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“Retrospectively, it’s a surprise that Nicks sat on these songs for years, but that only indicates just how purple a patch she had during Fleetwood Mac’s glory days. It’s a good thing she dug through her back pages and finished these songs, as she’s wound up with one of her strongest albums.” –All Music Guide

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“[O]ne can imagine Adele’s thrill at soul’s grande dame covering her ‘Rolling in the Deep.’ Aretha Franklin kills it, with… awesomely casual fireworks….André 3000′s arrangement of Prince’s and Sinéad’s ‘Nothing Compares 2 U’ has Aretha scatting giddily and quoting her doctor: ‘He said, “Aretha, girl, you’ve got to have fun!”‘ She is. It’s contagious.” –Rolling Stone

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“Beal continues the eclectic and wild streak he began on his debut, but takes it into more refined, if not completely more accessible zones with Nobody Knows. It’s hard to tell if the album feels angrier and grittier than its predecessor, or if peeling off the layers of lo-fidelity actually reveal an artist more raw and without rules than we first perceived.” –All Music Guide

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“The third and last of the Pistol Annies to deliver her own solo record, Angaleena Presley operates on a more intimate scale than either Miranda Lambert or Ashley Monroe. Lambert trades on her bravado, Monroe on her savviness, but Presley relies on subtlety on American Middle Class, her long-awaited 2014 solo debut….This is a rich, deceptively relaxed portrait of working-class life in America in 2014 and it will linger for some time to come.” –All Music Guide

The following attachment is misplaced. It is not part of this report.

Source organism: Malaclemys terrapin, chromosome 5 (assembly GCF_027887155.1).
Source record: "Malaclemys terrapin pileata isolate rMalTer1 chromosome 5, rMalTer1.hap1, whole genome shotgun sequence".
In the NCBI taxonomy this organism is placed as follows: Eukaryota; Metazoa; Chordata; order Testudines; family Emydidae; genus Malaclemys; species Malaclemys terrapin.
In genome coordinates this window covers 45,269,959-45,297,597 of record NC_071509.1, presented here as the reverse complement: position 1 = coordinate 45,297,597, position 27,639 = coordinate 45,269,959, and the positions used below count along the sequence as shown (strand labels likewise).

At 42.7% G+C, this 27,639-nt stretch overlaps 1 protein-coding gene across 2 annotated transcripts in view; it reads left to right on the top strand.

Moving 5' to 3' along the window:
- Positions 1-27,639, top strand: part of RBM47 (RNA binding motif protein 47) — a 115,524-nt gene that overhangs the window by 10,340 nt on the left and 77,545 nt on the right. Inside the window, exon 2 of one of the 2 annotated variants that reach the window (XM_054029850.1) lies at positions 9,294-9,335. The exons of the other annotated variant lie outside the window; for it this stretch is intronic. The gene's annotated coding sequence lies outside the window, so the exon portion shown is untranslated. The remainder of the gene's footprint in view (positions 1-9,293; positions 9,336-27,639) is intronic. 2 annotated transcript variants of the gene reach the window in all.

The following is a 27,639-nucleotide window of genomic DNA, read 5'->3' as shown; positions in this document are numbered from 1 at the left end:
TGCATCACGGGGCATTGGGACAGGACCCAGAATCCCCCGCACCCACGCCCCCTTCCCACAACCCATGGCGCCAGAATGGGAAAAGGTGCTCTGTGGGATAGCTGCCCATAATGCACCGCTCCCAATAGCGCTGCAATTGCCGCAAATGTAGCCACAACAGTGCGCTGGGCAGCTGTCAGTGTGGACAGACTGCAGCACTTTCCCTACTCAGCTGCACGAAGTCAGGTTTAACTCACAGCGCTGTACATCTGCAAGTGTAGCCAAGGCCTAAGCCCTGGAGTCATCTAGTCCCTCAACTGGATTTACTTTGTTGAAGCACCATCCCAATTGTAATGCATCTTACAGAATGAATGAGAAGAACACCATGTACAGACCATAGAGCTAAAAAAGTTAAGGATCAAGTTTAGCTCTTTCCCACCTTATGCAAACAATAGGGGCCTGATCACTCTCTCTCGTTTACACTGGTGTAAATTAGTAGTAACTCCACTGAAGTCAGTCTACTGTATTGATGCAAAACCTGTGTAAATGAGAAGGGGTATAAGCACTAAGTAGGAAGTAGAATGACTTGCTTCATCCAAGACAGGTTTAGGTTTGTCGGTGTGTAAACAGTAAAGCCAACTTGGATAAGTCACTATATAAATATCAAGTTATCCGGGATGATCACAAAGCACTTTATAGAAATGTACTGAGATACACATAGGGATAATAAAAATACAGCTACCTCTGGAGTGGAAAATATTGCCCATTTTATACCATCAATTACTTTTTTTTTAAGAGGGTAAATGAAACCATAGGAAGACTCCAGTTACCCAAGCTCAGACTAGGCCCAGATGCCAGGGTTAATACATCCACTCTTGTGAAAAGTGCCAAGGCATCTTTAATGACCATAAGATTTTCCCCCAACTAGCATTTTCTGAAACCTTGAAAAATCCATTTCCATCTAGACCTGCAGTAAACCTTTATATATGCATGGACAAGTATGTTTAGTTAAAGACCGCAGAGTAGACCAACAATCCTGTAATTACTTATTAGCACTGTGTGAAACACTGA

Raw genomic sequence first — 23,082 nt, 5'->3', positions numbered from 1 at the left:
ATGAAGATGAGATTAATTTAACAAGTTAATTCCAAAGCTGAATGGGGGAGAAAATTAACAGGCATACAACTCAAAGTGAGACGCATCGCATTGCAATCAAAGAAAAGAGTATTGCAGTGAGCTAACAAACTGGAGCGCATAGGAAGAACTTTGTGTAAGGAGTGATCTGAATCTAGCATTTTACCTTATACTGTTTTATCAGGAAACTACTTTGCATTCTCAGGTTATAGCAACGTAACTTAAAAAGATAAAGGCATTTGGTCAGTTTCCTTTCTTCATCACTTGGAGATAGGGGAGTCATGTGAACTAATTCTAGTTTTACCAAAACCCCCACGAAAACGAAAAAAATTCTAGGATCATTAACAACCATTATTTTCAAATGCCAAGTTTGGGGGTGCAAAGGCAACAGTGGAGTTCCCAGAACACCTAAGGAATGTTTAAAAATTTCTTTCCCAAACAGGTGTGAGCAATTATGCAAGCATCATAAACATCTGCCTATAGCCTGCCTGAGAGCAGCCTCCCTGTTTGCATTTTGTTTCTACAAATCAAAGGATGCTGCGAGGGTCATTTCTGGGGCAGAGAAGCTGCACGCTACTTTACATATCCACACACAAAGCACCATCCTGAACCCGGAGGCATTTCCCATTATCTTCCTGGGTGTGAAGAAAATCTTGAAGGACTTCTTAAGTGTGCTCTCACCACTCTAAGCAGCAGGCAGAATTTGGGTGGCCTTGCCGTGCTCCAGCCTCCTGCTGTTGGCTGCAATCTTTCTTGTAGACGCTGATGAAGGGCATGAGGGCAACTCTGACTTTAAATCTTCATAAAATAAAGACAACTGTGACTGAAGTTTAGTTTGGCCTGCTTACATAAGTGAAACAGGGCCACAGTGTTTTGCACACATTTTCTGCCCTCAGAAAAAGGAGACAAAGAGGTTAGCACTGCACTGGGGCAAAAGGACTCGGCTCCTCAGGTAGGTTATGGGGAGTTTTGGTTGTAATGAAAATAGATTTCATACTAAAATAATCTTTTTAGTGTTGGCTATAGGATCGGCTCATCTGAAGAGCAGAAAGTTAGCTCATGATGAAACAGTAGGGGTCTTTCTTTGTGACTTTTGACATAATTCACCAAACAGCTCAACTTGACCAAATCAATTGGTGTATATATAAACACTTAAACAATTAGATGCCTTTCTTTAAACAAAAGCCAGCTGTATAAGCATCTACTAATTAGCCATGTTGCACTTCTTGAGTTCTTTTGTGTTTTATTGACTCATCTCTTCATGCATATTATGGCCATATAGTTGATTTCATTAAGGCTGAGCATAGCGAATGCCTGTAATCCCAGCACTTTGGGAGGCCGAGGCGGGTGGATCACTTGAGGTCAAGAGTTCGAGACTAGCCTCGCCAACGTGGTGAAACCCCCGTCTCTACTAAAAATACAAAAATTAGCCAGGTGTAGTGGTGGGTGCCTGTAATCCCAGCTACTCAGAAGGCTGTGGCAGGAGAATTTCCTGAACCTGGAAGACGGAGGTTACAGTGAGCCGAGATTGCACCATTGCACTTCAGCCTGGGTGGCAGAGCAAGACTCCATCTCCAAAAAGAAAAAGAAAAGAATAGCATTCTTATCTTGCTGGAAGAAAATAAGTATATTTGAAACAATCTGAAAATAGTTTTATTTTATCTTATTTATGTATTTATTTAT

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T.I.: Paperwork

“It is… the most excited he’s sounded to be rapping since Paper Trail. His voice and flow patterns are so inimitable they run the risk of becoming sound effects, but he’s pushing himself out of familiar cadences and revisiting some of the demented, spitfire youthful energy that used to make him unpredictable.” –Pitchfork

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You + Me: Rose Ave

“Pop singer Pink’s country/folk album – words you probably never expected to read – came about when she found common musical ground with Dallas Green, formerly of Canadian hardcore band Alexisonfire. As You + Me, the pair explore pastoral byways, and it’s a partnership of equals….Pink, credited here under her real name, Alecia Moore, slips in a few scaled-down power ballads, but these are also utterly lovely.” –The Guardian

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“Produced by [Randy] Jackson, Smokey duets with his guests on fresh versions of popular compositions he wrote during the early ’60s through the early ’80s, popularized by Smokey himself — with and without the Miracles – or other artists, namely the Temptations and Marvin Gaye.” –All Music Guide

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“There have been many ways to qualify praise for Weezer and with each successive listen, Everything Will Be Alright in the End certainly earns the typically backhanded compliments: ‘actually not terrible,’ ‘certainly better than Hurley,’ ‘probably their best since…Maladroit, that was good right?’ Or, Everything could be accepted for what it is and be held to a more manageable standard: how good does a Weezer album have to be before it can be considered actually good?  As it turns out, about this good.” –Pitchfork

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“Old Crow Medicine Show is one of the preeminent forces in the roots and Americana music world, and it’s easy to see why….Remedy is not just full of happy songs, but of protest songs belted at top speed and on full blast. Old Crow is having fun and playing songs without a thought toward self-importance, and these days, that might be the punkest thing a band can do.” –A.V. Club